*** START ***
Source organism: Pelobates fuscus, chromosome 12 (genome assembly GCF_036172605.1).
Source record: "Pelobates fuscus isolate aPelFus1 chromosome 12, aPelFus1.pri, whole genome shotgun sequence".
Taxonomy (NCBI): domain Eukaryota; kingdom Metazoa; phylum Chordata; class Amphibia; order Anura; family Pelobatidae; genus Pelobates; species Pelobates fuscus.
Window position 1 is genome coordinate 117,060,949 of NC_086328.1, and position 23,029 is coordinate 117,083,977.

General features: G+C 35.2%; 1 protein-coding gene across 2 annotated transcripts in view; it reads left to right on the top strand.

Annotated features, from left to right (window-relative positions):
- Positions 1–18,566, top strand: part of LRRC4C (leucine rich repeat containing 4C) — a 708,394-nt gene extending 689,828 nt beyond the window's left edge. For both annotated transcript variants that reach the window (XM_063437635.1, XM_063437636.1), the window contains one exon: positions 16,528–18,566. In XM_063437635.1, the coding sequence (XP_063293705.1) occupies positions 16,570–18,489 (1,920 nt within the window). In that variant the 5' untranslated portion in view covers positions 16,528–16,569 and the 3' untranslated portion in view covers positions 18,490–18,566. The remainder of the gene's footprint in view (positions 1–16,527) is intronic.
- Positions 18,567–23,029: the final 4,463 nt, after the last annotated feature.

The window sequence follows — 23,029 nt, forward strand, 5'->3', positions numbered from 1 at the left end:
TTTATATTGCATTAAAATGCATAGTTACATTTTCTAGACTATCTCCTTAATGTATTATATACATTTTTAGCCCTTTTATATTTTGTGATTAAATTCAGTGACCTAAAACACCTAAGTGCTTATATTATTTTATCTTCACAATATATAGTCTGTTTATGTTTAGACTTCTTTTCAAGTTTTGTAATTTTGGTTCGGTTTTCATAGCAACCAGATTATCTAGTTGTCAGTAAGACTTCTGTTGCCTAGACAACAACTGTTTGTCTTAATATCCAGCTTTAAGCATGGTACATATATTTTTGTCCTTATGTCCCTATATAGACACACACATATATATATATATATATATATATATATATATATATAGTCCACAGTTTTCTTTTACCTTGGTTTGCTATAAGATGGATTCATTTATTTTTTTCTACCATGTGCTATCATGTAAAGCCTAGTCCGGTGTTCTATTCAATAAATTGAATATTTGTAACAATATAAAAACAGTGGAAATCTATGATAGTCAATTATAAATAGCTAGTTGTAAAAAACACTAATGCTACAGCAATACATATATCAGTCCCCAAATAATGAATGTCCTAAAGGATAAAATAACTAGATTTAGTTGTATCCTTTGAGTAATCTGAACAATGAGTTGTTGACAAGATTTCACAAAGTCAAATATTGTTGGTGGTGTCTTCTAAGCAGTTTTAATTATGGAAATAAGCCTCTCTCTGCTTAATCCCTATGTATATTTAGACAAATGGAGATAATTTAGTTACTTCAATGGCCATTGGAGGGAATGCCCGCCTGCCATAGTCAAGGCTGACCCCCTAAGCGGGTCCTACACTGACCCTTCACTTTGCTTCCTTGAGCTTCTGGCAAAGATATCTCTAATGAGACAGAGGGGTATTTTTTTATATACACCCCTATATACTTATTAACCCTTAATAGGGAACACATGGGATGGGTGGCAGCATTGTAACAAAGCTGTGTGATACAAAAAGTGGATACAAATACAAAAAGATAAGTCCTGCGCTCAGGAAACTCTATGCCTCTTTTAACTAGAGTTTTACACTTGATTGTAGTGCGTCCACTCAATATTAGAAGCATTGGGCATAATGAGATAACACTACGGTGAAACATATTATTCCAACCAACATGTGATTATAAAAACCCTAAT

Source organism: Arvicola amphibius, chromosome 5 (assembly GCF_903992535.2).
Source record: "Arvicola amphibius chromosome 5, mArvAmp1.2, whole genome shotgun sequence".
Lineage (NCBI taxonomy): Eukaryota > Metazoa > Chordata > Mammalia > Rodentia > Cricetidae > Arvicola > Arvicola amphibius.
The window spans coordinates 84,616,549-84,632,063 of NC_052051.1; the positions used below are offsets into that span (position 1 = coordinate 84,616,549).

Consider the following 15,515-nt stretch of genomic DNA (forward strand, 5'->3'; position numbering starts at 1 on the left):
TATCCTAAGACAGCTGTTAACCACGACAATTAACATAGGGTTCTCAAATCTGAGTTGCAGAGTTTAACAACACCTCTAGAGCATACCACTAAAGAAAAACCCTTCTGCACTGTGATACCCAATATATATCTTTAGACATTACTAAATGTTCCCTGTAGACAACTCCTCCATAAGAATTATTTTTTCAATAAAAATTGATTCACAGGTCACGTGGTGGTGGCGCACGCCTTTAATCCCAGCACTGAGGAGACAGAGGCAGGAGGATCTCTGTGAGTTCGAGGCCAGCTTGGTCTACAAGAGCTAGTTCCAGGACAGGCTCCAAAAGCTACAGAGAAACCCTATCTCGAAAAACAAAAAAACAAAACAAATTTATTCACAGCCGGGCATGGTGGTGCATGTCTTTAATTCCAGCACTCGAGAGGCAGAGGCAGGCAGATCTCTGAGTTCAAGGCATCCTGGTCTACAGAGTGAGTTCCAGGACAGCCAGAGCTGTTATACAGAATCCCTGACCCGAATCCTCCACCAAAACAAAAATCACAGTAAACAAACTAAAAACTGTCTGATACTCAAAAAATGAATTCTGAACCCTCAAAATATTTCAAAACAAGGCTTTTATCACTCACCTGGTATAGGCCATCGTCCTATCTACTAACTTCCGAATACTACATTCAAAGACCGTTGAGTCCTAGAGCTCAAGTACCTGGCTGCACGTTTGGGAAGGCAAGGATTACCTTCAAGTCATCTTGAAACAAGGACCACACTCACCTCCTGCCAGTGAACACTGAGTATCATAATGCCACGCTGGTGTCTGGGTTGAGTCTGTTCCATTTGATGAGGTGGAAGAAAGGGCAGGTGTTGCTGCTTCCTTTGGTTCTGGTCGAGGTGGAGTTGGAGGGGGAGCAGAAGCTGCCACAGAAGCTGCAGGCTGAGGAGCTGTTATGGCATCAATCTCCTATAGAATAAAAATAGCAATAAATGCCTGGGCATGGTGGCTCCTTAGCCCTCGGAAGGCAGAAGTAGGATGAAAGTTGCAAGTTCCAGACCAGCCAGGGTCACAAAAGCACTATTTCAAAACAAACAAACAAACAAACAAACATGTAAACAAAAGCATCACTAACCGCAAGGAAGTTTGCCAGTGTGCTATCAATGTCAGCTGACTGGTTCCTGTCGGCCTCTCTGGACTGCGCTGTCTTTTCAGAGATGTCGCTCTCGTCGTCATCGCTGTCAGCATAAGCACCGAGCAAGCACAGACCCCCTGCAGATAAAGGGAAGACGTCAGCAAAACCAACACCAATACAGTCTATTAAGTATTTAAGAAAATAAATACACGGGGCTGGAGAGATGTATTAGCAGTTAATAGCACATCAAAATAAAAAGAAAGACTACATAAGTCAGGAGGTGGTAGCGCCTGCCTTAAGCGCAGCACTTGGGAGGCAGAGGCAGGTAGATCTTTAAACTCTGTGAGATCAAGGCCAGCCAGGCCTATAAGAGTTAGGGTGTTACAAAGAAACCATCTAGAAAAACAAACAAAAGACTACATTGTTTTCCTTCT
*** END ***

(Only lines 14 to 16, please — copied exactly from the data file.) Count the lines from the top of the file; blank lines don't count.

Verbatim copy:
The window spans coordinates 84,616,549-84,632,063 of NC_052051.1; the positions used below are offsets into that span (position 1 = coordinate 84,616,549).

Consider the following 15,515-nt stretch of genomic DNA (forward strand, 5'->3'; position numbering starts at 1 on the left):
TATCCTAAGACAGCTGTTAACCACGACAATTAACATAGGGTTCTCAAATCTGAGTTGCAGAGTTTAACAACACCTCTAGAGCATACCACTAAAGAAAAACCCTTCTGCACTGTGATACCCAATATATATCTTTAGACATTACTAAATGTTCCCTGTAGACAACTCCTCCATAAGAATTATTTTTTCAATAAAAATTGATTCACAGGTCACGTGGTGGTGGCGCACGCCTTTAATCCCAGCACTGAGGAGACAGAGGCAGGAGGATCTCTGTGAGTTCGAGGCCAGCTTGGTCTACAAGAGCTAGTTCCAGGACAGGCTCCAAAAGCTACAGAGAAACCCTATCTCGAAAAACAAAAAAACAAAACAAATTTATTCACAGCCGGGCATGGTGGTGCATGTCTTTAATTCCAGCACTCGAGAGGCAGAGGCAGGCAGATCTCTGAGTTCAAGGCATCCTGGTCTACAGAGTGAGTTCCAGGACAGCCAGAGCTGTTATACAGAATCCCTGACCCGAATCCTCCACCAAAACAAAAATCACAGTAAACAAACTAAAAACTGTCTGATACTCAAAAAATGAATTCTGAACCCTCAAAATATTTCAAAACAAGGCTTTTATCACTCACCTGGTATAGGCCATCGTCCTATCTACTAACTTCCGAATACTACATTCAAAGACCGTTGAGTCCTAGAGCTCAAGTACCTGGCTGCACGTTTGGGAAGGCAAGGATTACCTTCAAGTCATCTTGAAACAAGGACCACACTCACCTCCTGCCAGTGAACACTGAGTATCATAATGCCACGCTGGTGTCTGGGTTGAGTCTGTTCCATTTGATGAGGTGGAAGAAAGGGCAGGTGTTGCTGCTTCCTTTGGTTCTGGTCGAGGTGGAGTTGGAGGGGGAGCAGAAGCTGCCACAGAAGCTGCAGGCTGAGGAGCTGTTATGGCATCAATCTCCTATAGAATAAAAATAGCAATAAATGCCTGGGCATGGTGGCTCCTTAGCCCTCGGAAGGCAGAAGTAGGATGAAAGTTGCAAGTTCCAGACCAGCCAGGGTCACAAAAGCACTATTTCAAAACAAACAAACAAACAAACAAACATGTAAACAAAAGCATCACTAACCGCAAGGAAGTTTGCCAGTGTGCTATCAATGTCAGCTGACTGGTTCCTGTCGGCCTCTCTGGACTGCGCTGTCTTTTCAGAGATGTCGCTCTCGTCGTCATCGCTGTCAGCATAAGCACCGAGCAAGCACAGACCCCCTGCAGATAAAGGGAAGACGTCAGCAAAACCAACACCAATACAGTCTATTAAGTATTTAAGAAAATAAATACACGGGGCTGGAGAGATGTATTAGCAGTTAATAGCACATCAAAATAAAAAGAAAGACTACATAAGTCAGGAGGTGGTAGCGCCTGCCTTAAGCGCAGCACTTGGGAGGCAGAGGCAGGTAGATCTTTAAACTCTGTGAGATCAAGGCCAGCCAGGCCTATAAGAGTTAGGGTGTTACAAAGAAACCATCTAGAAAAACAAACAAAAGACTACATTGTTTTCCTTCT